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How Do MP3 Players Work? Digital Audio Technology Revolutionizes Music Enjoyment by W R Kirk



Millions have enjoyed recorded music since 1877 when Thomas Edison invented the phonograph. Then came radio, records, tapes and CD's. But today's digital audio players are a quantum leap forward in music technology. To understand what makes these music players so revolutionary, let's explore the question, "How do mp3 players work?"

Until recently listening to music recordings involved mechanically moving the media past an interface to pick up an analog signal called a wave-form. This signal of vibrations was amplified and sent to the speakers where we heard it as sounds. When digitized, the wave-form becomes a WAV file. It's a major improvement, but the file is very large and a CD disc is limited to about 80 minutes of music.

So What is an iPod, and How does an iPod work?

Apple's iPod is the best known mp3 player. In answer to the question, How do iPods work, the next two paragraphs really describe how all portable digital music players function.

Software converts the music to a small digital file, usually WAV to mp3, using a codec like MP3 or WMA. The codec compresses the file by discarding sounds inaudible to the human ear. The digital file is stored in the mp3 player's flash or micro-drive memory. Because the file is so small, a player no larger than a deck of cards can hold up to thousands of songs.

For play-back the mp3 player executes several functions. Embedded software reads the file, decompresses the encoding, converts it back to analog, amplifies the signal and sends it to the headphones. And voilá, we have crystal clear sound without the annoying cracks, pops and hisses particularly common to records and tapes.

How We Do MP3 (Player Types, Functions & Features)

Even with a seemingly never-ending stream of new products, there are basically three types of audio devices that work well for audio CD duplication in a portable personal player.

<ol> <li>Flash Players - the smallest, least expensive, and most reliable. Using solid state memory with embedded software, they have no moving parts, so batteries last longer and skips are eliminated. They have limited memory, but will still hold dozens of songs. Most players have search, shuffle, repeat and other popular features.</li>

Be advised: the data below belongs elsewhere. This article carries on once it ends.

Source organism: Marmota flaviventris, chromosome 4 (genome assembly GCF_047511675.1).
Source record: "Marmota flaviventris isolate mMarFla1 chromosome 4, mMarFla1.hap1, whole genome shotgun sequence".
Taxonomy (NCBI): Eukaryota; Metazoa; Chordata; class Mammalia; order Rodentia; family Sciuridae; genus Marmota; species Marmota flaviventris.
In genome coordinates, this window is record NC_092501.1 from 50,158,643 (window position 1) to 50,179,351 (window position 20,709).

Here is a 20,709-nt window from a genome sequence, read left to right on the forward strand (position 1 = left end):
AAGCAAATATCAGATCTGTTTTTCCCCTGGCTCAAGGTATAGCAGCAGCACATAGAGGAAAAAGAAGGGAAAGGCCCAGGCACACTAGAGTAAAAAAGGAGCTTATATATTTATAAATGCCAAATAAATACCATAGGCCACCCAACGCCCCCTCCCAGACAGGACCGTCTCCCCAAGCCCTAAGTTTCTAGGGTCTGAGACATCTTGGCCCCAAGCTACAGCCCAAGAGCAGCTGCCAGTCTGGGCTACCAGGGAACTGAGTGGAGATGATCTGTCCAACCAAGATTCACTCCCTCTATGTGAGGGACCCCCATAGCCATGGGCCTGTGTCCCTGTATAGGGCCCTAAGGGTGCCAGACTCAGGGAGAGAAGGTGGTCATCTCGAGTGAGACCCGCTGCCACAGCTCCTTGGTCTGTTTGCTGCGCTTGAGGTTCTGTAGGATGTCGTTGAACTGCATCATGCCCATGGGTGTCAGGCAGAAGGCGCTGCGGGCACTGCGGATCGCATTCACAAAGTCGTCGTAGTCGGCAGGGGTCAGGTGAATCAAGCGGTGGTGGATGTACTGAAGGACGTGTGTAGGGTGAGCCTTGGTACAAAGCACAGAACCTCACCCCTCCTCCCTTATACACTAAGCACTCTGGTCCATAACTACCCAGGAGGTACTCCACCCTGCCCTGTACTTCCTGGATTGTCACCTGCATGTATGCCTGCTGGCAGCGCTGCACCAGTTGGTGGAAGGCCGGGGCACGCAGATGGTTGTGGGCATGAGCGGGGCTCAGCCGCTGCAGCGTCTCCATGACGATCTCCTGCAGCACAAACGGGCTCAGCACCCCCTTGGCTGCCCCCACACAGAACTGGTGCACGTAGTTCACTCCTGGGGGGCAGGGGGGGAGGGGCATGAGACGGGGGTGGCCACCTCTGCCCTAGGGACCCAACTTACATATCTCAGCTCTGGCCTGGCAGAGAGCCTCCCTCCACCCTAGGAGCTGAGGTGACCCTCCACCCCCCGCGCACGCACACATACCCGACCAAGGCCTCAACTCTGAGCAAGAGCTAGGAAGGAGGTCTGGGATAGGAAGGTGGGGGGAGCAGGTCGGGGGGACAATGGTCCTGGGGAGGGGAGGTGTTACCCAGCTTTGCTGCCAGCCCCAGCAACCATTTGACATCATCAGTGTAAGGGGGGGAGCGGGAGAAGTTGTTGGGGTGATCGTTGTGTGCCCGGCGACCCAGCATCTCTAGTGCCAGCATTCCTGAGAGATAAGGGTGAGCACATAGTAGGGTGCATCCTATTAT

<li>Micro-Drive Players - the tiny hard drives in these mp3 players have up to 60GB of memory and will hold thousands of tunes. Some also store and display photos. Anti-skip technology helps, but shock or vibration can still cause skips. They typically have more functions and features than flash players.</li>

<li>CD MP3 Players - the new generation of portable CD players. Using formats like mp3, WMA and ATRAC, they play (some also burn) CD's that hold 10 to 45 hours of music per disc. They play standard and/or 3" MiniDisc CD's. Standard CD sized units cost less than most mp3 players. MiniDisc player prices are higher but they hold the most music, and they're about the same size as a micro-drive mp3 player. Most play both pre-recorded and CD-R/RW discs. Features are similar to the other players.</li> </ol>

For more information, see <a target="_new" href="http://www.a-z-mp3-players.com/compare-mp3-players.htm">Compare MP3 Players

About the Author:
MP3 players information from A to Z: player types & features, how they work, accessories, comparisons and more - plus free music download tips and info at A-Z MP3 Players.com, Your Complete A-Z Resource for MP3 Players, Accessories and Information. This article may be re-printed in its entirety with this resource box included. © 2005 www.a-z-mp3-players.com All rights reserved

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